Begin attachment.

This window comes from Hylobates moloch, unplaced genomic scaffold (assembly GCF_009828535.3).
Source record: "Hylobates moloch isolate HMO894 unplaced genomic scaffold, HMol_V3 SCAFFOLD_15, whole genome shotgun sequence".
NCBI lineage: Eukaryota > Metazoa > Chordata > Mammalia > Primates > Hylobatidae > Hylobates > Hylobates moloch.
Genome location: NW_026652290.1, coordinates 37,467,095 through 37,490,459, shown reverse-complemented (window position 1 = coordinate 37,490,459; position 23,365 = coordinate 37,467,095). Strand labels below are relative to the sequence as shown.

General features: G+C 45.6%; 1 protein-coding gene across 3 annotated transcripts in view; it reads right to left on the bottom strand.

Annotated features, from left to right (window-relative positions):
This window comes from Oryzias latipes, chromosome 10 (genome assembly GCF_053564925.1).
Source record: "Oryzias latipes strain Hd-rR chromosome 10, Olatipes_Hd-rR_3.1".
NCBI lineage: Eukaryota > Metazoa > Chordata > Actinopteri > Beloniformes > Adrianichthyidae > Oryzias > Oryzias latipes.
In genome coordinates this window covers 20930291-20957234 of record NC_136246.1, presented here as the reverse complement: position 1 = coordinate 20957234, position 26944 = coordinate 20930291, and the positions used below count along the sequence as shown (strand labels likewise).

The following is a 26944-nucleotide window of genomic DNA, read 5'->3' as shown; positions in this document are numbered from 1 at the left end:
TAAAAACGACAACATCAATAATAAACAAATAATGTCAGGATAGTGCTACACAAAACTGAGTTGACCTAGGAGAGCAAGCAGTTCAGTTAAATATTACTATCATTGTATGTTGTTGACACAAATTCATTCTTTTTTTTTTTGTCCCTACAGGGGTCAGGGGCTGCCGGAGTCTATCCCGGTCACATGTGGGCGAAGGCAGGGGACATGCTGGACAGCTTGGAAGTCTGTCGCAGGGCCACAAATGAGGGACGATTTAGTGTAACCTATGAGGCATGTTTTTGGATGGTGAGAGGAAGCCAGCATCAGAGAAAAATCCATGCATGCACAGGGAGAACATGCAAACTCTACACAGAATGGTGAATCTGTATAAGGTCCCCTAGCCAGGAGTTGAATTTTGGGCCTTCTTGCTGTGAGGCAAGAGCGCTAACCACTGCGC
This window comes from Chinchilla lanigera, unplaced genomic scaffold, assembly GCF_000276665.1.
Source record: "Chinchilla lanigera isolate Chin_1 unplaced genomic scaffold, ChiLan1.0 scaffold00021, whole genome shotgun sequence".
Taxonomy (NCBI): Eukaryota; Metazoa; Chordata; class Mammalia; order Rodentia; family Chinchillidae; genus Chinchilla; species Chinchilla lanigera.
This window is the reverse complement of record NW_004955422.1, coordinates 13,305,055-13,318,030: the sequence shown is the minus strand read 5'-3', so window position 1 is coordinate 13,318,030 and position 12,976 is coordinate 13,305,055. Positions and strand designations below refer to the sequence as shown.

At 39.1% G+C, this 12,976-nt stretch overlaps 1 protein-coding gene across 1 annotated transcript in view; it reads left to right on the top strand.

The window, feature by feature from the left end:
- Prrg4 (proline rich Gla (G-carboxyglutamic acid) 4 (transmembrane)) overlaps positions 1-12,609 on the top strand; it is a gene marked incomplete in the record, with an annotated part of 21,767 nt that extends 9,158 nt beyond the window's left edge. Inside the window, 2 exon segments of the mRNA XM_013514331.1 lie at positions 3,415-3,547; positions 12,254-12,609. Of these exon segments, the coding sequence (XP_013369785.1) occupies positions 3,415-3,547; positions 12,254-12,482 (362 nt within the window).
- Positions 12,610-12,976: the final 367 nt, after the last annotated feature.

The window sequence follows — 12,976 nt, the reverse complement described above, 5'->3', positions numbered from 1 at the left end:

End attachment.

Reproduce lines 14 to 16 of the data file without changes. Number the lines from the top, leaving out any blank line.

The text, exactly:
Source record: "Chinchilla lanigera isolate Chin_1 unplaced genomic scaffold, ChiLan1.0 scaffold00021, whole genome shotgun sequence".
Taxonomy (NCBI): Eukaryota; Metazoa; Chordata; class Mammalia; order Rodentia; family Chinchillidae; genus Chinchilla; species Chinchilla lanigera.
This window is the reverse complement of record NW_004955422.1, coordinates 13,305,055-13,318,030: the sequence shown is the minus strand read 5'-3', so window position 1 is coordinate 13,318,030 and position 12,976 is coordinate 13,305,055. Positions and strand designations below refer to the sequence as shown.